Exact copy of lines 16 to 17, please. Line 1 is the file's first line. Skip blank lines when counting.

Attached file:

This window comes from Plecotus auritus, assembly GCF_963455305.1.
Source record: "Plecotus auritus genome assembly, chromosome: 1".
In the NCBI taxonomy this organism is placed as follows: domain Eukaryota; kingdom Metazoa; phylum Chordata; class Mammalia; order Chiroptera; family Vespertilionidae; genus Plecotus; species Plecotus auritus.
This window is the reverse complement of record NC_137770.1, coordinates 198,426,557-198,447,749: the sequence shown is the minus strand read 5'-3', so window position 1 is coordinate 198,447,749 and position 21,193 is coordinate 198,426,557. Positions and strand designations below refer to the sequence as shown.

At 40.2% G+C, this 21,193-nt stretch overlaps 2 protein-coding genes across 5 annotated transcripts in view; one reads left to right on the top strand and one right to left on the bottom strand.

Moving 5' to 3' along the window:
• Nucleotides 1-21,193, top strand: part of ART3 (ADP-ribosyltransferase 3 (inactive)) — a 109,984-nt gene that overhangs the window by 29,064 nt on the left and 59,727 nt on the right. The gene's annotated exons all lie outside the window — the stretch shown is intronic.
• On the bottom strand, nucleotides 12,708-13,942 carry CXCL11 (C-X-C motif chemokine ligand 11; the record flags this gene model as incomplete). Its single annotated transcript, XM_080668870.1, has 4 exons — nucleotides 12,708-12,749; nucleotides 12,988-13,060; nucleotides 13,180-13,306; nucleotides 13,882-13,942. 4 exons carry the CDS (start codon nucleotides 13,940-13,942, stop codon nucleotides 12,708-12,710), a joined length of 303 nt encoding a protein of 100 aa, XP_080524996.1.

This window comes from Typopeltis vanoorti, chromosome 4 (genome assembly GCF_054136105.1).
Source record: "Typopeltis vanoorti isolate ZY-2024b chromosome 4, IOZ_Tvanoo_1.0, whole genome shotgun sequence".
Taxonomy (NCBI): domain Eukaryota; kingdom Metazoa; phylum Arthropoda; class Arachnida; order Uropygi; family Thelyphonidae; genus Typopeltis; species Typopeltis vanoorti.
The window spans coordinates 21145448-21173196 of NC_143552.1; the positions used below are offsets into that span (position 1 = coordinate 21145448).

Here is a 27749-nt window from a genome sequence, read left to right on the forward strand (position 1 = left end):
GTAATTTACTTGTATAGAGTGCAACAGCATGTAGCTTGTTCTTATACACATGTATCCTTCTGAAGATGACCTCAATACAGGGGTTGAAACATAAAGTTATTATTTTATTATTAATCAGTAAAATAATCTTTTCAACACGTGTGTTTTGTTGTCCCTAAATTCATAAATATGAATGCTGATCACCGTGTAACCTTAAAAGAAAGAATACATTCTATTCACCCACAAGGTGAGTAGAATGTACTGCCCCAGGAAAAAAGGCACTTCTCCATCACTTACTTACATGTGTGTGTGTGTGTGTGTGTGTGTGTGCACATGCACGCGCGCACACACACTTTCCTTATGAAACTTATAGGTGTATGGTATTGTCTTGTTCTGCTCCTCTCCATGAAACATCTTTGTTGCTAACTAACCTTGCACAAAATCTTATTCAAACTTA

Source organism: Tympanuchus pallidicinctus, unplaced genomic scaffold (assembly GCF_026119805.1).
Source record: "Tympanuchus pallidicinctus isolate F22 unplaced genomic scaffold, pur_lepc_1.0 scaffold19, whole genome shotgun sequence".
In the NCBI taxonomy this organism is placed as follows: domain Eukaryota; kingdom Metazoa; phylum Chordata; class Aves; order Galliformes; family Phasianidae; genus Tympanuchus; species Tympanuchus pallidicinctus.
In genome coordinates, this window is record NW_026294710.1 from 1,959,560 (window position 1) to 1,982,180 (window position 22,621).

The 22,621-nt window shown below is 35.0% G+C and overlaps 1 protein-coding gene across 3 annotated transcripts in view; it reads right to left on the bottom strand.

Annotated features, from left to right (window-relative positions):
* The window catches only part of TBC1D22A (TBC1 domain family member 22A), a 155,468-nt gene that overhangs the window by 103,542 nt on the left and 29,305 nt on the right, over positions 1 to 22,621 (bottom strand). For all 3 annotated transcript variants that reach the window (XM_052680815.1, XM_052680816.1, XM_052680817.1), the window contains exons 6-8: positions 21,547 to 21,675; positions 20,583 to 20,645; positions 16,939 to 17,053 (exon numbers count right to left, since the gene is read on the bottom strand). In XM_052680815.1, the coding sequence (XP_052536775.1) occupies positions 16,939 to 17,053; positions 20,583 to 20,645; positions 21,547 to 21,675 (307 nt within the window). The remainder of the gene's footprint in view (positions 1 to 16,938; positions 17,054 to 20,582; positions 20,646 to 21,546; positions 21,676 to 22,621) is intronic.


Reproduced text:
Source record: "Tympanuchus pallidicinctus isolate F22 unplaced genomic scaffold, pur_lepc_1.0 scaffold19, whole genome shotgun sequence".
In the NCBI taxonomy this organism is placed as follows: domain Eukaryota; kingdom Metazoa; phylum Chordata; class Aves; order Galliformes; family Phasianidae; genus Tympanuchus; species Tympanuchus pallidicinctus.